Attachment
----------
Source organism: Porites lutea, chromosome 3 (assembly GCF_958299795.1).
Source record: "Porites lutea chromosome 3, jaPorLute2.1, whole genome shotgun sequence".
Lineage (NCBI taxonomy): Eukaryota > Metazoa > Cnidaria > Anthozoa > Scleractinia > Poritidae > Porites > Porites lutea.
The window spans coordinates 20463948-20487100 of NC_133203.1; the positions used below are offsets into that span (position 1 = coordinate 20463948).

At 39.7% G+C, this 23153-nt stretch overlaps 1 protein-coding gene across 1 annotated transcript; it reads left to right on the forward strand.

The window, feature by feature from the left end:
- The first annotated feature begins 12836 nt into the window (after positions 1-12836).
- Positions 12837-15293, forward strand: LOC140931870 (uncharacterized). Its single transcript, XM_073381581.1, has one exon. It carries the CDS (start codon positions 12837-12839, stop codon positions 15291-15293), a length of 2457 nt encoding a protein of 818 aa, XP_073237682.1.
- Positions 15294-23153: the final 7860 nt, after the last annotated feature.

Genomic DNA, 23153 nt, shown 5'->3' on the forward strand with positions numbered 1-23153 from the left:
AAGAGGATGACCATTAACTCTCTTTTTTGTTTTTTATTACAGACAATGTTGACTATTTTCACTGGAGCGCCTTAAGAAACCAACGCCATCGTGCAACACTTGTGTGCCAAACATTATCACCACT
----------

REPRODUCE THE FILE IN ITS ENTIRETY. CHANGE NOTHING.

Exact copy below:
Source organism: Porites lutea, chromosome 3 (assembly GCF_958299795.1).
Source record: "Porites lutea chromosome 3, jaPorLute2.1, whole genome shotgun sequence".
Lineage (NCBI taxonomy): Eukaryota > Metazoa > Cnidaria > Anthozoa > Scleractinia > Poritidae > Porites > Porites lutea.
The window spans coordinates 20463948-20487100 of NC_133203.1; the positions used below are offsets into that span (position 1 = coordinate 20463948).

At 39.7% G+C, this 23153-nt stretch overlaps 1 protein-coding gene across 1 annotated transcript; it reads left to right on the forward strand.

The window, feature by feature from the left end:
- The first annotated feature begins 12836 nt into the window (after positions 1-12836).
- Positions 12837-15293, forward strand: LOC140931870 (uncharacterized). Its single transcript, XM_073381581.1, has one exon. It carries the CDS (start codon positions 12837-12839, stop codon positions 15291-15293), a length of 2457 nt encoding a protein of 818 aa, XP_073237682.1.
- Positions 15294-23153: the final 7860 nt, after the last annotated feature.

Genomic DNA, 23153 nt, shown 5'->3' on the forward strand with positions numbered 1-23153 from the left:
AAGAGGATGACCATTAACTCTCTTTTTTGTTTTTTATTACAGACAATGTTGACTATTTTCACTGGAGCGCCTTAAGAAACCAACGCCATCGTGCAACACTTGTGTGCCAAACATTATCACCACT